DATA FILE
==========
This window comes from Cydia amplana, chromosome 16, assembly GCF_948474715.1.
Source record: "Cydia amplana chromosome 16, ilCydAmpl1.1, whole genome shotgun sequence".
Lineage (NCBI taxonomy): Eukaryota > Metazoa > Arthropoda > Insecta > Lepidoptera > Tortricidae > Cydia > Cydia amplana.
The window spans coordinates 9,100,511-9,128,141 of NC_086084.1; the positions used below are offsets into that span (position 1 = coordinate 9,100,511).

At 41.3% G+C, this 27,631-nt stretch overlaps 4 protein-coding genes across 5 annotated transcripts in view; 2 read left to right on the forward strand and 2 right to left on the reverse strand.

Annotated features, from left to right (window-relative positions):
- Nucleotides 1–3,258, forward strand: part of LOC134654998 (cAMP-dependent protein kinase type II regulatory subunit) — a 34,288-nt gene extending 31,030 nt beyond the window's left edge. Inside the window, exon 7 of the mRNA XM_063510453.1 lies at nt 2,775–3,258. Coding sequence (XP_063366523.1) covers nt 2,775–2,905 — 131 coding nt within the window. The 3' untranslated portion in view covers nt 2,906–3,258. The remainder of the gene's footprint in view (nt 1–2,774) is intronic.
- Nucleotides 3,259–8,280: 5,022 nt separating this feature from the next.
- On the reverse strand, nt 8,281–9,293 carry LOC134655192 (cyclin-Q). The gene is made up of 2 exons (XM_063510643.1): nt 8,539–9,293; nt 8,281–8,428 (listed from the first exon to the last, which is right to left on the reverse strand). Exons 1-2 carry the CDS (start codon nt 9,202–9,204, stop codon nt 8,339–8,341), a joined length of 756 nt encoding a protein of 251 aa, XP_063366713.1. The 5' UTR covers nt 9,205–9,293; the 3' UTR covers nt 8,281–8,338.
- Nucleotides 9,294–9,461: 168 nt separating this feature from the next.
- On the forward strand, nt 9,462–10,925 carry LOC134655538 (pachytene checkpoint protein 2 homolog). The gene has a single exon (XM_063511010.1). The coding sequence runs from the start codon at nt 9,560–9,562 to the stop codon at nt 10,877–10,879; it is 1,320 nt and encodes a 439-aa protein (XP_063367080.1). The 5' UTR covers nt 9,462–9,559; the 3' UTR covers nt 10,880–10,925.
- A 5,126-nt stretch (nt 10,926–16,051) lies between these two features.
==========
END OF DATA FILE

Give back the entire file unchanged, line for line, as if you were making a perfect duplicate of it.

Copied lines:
This window comes from Cydia amplana, chromosome 16, assembly GCF_948474715.1.
Source record: "Cydia amplana chromosome 16, ilCydAmpl1.1, whole genome shotgun sequence".
Lineage (NCBI taxonomy): Eukaryota > Metazoa > Arthropoda > Insecta > Lepidoptera > Tortricidae > Cydia > Cydia amplana.
The window spans coordinates 9,100,511-9,128,141 of NC_086084.1; the positions used below are offsets into that span (position 1 = coordinate 9,100,511).

At 41.3% G+C, this 27,631-nt stretch overlaps 4 protein-coding genes across 5 annotated transcripts in view; 2 read left to right on the forward strand and 2 right to left on the reverse strand.

Annotated features, from left to right (window-relative positions):
- Nucleotides 1–3,258, forward strand: part of LOC134654998 (cAMP-dependent protein kinase type II regulatory subunit) — a 34,288-nt gene extending 31,030 nt beyond the window's left edge. Inside the window, exon 7 of the mRNA XM_063510453.1 lies at nt 2,775–3,258. Coding sequence (XP_063366523.1) covers nt 2,775–2,905 — 131 coding nt within the window. The 3' untranslated portion in view covers nt 2,906–3,258. The remainder of the gene's footprint in view (nt 1–2,774) is intronic.
- Nucleotides 3,259–8,280: 5,022 nt separating this feature from the next.
- On the reverse strand, nt 8,281–9,293 carry LOC134655192 (cyclin-Q). The gene is made up of 2 exons (XM_063510643.1): nt 8,539–9,293; nt 8,281–8,428 (listed from the first exon to the last, which is right to left on the reverse strand). Exons 1-2 carry the CDS (start codon nt 9,202–9,204, stop codon nt 8,339–8,341), a joined length of 756 nt encoding a protein of 251 aa, XP_063366713.1. The 5' UTR covers nt 9,205–9,293; the 3' UTR covers nt 8,281–8,338.
- Nucleotides 9,294–9,461: 168 nt separating this feature from the next.
- On the forward strand, nt 9,462–10,925 carry LOC134655538 (pachytene checkpoint protein 2 homolog). The gene has a single exon (XM_063511010.1). The coding sequence runs from the start codon at nt 9,560–9,562 to the stop codon at nt 10,877–10,879; it is 1,320 nt and encodes a 439-aa protein (XP_063367080.1). The 5' UTR covers nt 9,462–9,559; the 3' UTR covers nt 10,880–10,925.
- A 5,126-nt stretch (nt 10,926–16,051) lies between these two features.